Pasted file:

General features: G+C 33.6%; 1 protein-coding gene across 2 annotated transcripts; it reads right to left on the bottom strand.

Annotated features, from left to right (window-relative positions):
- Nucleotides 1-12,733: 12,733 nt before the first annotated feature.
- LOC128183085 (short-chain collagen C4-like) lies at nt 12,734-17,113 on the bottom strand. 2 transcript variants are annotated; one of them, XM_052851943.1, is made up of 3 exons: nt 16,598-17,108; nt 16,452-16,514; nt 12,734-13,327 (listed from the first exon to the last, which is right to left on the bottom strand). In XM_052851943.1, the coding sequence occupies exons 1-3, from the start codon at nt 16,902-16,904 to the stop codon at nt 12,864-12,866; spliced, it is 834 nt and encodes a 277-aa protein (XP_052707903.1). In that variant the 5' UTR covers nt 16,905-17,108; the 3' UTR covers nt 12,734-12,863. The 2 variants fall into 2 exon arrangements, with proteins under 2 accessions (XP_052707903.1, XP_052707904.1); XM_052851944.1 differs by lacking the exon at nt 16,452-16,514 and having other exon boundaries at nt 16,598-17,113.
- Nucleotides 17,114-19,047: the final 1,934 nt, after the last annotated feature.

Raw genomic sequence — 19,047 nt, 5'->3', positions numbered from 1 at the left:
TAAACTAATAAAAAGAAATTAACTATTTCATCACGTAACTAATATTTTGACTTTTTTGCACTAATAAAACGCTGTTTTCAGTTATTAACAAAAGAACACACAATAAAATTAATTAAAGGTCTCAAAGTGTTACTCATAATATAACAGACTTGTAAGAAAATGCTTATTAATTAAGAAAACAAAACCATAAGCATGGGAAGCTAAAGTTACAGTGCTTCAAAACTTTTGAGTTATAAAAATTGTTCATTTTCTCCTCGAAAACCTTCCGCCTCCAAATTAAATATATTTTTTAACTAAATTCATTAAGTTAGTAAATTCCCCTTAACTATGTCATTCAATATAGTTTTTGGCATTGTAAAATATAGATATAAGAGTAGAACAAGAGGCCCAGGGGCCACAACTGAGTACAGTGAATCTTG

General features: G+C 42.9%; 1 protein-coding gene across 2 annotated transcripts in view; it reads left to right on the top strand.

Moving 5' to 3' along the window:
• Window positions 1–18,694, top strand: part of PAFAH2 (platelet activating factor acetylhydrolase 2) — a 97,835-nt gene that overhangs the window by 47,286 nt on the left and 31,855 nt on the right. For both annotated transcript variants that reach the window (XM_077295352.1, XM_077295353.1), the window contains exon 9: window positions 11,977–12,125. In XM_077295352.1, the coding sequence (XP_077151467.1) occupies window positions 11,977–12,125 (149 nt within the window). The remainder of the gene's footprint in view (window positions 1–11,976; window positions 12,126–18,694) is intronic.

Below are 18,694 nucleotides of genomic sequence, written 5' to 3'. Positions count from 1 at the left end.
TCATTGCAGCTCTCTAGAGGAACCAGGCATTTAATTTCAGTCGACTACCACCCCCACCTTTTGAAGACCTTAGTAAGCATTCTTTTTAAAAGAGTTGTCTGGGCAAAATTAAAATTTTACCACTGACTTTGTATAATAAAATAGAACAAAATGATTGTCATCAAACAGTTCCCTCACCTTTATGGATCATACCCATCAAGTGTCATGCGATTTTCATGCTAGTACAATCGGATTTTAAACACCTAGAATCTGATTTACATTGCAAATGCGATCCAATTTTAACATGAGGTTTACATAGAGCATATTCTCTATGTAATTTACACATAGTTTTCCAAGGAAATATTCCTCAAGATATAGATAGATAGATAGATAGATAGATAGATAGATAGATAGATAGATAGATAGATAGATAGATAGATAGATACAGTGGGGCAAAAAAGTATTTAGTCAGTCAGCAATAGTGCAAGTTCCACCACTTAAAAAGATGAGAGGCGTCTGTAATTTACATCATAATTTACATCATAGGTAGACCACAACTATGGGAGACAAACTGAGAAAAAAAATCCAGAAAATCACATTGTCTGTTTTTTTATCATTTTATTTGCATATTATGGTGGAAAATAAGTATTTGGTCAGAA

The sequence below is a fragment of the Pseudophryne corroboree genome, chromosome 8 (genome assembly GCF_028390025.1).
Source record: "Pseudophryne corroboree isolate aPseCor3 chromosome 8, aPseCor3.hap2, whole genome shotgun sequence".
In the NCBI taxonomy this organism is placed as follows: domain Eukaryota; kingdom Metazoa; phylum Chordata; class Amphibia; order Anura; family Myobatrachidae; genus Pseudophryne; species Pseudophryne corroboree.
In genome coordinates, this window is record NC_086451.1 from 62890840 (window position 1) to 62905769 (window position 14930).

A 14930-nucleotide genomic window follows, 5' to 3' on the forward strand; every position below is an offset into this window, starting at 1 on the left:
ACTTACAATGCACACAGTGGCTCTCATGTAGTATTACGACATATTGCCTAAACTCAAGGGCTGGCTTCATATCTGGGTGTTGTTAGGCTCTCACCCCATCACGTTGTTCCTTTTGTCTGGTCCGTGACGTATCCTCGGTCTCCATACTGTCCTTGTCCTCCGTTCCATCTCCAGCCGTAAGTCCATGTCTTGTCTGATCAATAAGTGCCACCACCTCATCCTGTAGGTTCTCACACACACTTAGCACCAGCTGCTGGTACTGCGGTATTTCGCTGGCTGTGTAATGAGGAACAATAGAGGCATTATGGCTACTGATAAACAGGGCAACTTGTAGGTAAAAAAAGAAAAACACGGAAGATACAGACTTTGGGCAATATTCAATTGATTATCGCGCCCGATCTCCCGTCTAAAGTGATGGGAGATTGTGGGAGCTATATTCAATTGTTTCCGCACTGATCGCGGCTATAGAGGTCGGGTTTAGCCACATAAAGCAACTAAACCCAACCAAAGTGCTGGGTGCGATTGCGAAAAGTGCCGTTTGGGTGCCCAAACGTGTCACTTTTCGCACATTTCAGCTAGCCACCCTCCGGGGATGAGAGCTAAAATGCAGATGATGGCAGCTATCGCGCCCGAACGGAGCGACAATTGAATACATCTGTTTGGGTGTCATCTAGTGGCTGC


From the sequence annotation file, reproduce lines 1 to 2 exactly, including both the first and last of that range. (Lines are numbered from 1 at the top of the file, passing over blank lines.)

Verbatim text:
General features: G+C 33.6%; 1 protein-coding gene across 2 annotated transcripts; it reads right to left on the bottom strand.

Annotated features, from left to right (window-relative positions):